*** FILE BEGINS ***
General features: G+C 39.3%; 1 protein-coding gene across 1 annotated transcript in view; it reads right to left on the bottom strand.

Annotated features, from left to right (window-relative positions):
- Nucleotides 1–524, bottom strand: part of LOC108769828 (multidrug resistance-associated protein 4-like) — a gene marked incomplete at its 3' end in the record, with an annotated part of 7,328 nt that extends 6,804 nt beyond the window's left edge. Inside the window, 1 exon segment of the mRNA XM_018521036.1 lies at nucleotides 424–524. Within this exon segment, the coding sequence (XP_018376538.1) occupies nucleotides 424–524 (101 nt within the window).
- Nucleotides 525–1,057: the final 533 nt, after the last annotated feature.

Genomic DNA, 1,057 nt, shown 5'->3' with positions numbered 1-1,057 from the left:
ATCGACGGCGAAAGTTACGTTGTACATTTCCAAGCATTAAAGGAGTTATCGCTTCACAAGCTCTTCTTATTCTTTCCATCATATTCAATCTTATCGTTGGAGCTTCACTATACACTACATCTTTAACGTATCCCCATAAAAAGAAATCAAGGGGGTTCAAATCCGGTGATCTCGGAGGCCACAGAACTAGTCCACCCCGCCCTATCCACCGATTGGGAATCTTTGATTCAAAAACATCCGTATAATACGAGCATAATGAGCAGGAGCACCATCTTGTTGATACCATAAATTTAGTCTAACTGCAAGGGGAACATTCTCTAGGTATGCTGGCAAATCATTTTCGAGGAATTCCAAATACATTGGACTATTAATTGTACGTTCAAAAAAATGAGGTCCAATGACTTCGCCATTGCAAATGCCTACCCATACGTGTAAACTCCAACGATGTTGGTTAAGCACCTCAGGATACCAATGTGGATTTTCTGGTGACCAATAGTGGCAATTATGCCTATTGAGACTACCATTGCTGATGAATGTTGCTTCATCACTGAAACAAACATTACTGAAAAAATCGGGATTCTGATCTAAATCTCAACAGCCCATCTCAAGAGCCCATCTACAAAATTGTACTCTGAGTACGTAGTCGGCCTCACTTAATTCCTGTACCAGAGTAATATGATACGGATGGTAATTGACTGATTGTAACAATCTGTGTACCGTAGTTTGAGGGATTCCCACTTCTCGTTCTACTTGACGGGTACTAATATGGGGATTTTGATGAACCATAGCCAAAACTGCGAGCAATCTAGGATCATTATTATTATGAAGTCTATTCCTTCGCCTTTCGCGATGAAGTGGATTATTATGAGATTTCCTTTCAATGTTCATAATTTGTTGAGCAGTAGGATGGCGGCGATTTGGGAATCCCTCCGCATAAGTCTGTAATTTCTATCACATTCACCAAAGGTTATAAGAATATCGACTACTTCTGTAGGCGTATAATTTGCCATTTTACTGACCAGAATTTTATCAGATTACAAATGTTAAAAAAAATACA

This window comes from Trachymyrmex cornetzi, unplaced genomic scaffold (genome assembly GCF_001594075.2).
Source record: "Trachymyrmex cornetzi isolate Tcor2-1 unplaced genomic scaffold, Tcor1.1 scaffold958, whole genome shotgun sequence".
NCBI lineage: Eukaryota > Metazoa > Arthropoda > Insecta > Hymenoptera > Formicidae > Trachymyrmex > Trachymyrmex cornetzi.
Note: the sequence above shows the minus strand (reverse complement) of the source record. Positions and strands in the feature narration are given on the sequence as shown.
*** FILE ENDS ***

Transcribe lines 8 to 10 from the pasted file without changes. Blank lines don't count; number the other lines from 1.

Source record: "Trachymyrmex cornetzi isolate Tcor2-1 unplaced genomic scaffold, Tcor1.1 scaffold958, whole genome shotgun sequence".
NCBI lineage: Eukaryota > Metazoa > Arthropoda > Insecta > Hymenoptera > Formicidae > Trachymyrmex > Trachymyrmex cornetzi.
Note: the sequence above shows the minus strand (reverse complement) of the source record. Positions and strands in the feature narration are given on the sequence as shown.